The heroes of yesteryear have been remembered as a special service took place in the grounds of a South Tyneside cemetery where a memorial bench was unveiled.
More than 150 people - including veterans of war - turned out to be part of the event held on Sunday in Hebburn Cemetery.
The day, organised by the Friends of Hebburn Cemetery, was led by the Deacon of St Aloysius Church Peter Jones.
It was also attended by the areas councillors Nancy Maxwell, Richard Porthouse and Adam Ellison as well as members of Hebburn Sea Cadets.
Chairman of the group John Stewart said: “The day was brilliant. We had 152 key rings to give out on the day and they all went. “There were some people who didn’t receive them, so we will get some more made.
“The organisers were over the moon with the turnout. We had about 170 people there and we all went in to the tea rooms for refreshments afterwards.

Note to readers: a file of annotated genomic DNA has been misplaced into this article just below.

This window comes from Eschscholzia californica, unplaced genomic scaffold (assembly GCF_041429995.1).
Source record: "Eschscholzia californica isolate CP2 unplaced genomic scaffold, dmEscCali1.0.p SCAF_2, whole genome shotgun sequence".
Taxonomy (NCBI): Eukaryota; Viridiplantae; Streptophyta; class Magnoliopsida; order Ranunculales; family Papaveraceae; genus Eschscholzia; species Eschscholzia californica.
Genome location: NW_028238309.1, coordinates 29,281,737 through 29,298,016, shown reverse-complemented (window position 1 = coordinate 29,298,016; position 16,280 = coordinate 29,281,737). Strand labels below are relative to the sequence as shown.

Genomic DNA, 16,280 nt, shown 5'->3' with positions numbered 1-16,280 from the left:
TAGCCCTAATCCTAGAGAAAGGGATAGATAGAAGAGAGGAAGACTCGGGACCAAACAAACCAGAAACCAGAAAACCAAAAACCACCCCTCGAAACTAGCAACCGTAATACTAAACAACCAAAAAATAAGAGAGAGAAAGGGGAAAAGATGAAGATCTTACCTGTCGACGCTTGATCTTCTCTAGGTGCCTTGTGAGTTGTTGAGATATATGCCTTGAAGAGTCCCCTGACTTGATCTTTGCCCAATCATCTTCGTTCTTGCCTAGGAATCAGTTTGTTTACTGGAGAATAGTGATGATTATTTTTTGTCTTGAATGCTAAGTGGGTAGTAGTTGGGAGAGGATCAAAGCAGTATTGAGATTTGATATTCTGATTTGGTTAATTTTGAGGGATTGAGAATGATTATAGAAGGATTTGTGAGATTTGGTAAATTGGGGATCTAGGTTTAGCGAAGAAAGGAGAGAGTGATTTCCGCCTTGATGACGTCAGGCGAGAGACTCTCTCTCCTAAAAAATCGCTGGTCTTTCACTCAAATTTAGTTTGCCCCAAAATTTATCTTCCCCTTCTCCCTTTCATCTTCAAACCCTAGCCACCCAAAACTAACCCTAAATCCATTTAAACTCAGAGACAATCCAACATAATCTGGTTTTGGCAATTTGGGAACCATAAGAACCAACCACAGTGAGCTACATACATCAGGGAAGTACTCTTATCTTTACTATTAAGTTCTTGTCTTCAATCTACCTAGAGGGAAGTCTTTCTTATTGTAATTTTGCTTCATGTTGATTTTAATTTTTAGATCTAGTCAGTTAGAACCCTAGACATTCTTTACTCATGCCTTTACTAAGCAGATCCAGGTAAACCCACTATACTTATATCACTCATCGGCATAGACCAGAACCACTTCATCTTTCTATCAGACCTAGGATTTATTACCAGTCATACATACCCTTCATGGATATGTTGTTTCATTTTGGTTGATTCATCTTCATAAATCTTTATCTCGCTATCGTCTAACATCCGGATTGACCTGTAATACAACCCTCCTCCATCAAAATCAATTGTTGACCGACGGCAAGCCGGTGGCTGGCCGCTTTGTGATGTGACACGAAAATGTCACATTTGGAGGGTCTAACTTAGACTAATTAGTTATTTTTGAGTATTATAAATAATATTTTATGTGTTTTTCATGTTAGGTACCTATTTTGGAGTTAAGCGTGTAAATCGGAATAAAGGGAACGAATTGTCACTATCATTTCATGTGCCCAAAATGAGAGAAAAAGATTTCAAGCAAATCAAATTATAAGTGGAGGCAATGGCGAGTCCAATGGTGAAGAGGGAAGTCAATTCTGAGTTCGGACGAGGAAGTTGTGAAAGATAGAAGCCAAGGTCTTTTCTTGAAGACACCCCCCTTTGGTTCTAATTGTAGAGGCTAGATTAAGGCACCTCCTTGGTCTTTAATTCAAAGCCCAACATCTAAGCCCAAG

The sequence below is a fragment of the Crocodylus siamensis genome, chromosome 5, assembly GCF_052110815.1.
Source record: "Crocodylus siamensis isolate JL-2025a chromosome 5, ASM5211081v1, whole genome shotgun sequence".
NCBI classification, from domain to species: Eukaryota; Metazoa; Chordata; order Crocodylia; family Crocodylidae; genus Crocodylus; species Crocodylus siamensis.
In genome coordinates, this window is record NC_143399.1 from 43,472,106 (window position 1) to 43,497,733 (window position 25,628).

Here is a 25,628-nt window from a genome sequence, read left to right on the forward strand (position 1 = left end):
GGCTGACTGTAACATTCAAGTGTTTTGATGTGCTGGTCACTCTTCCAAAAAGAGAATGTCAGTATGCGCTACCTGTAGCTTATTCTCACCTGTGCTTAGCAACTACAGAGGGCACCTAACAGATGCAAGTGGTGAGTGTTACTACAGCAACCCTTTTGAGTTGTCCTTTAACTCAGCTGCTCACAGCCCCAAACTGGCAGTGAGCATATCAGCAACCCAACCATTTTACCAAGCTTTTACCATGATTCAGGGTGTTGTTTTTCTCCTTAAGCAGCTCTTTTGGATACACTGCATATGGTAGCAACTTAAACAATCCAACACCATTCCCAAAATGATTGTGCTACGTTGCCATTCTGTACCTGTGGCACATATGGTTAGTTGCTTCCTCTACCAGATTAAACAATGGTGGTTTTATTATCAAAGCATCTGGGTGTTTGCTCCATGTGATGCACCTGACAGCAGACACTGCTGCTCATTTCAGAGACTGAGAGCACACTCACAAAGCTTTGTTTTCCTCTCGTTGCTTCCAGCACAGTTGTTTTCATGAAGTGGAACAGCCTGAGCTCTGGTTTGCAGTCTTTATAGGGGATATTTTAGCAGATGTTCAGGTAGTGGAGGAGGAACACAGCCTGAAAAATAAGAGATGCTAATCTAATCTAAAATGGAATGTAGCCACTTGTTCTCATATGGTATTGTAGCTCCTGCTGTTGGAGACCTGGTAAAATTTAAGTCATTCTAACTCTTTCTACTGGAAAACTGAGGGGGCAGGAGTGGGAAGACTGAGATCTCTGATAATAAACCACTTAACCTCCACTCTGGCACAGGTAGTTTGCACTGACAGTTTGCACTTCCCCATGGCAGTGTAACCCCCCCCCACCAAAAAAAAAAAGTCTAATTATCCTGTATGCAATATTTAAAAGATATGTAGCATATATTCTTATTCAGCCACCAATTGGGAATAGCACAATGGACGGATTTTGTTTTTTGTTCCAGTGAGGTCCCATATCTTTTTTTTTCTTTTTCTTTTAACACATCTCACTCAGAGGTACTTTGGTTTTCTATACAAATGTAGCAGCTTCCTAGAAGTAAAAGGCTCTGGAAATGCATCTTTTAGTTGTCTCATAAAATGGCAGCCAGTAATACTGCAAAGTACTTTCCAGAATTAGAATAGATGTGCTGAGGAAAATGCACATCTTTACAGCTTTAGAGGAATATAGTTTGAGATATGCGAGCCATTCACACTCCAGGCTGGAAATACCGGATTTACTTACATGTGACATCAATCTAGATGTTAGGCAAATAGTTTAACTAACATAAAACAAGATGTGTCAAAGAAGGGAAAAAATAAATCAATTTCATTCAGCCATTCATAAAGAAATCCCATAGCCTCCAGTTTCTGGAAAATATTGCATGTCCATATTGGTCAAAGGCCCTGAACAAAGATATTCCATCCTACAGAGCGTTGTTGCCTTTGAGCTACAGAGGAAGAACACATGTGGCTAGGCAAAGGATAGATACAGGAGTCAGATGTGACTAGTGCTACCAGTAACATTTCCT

We had veterans who turned up and we also had young people from Hebburn Sea Cadets in attendance - we couldn’t have asked for anything better.John Stewart
“We had veterans who turned up and we also had young people from Hebburn Sea Cadets in attendance - we couldn’t have asked for anything better.”
The bench, was unveiled by volunteer Sea Cadet George Bone MBE, and is close to the final resting places of 20 HMS Kelly sailors.
The HMS Kelly crew members were killed when the Hebburn-built destroyer was hit but not sunk in a German torpedo attack in May 1940.
Also among the collective grave block, know as Section C, are 13 other servicemen who died in the 1939 to 1945 war.
The metal three-seater bench features a poppy central cast which was specially designed to reflect the sacrifices of the men and women who fought for their country.
A plaque was also unveiled as part of the service.
Both the bench and plaque has been funded by the Friends of Hebburn Cemetery.
The group of volunteers came together two years ago following a vandal attack which saw a number of graves desecrated and headstones ripped up.
Since then, they carry out regular clean-ups of the site, and have spruced up flower beds and enabled the daily opening of the tea-rooms within the cemetery.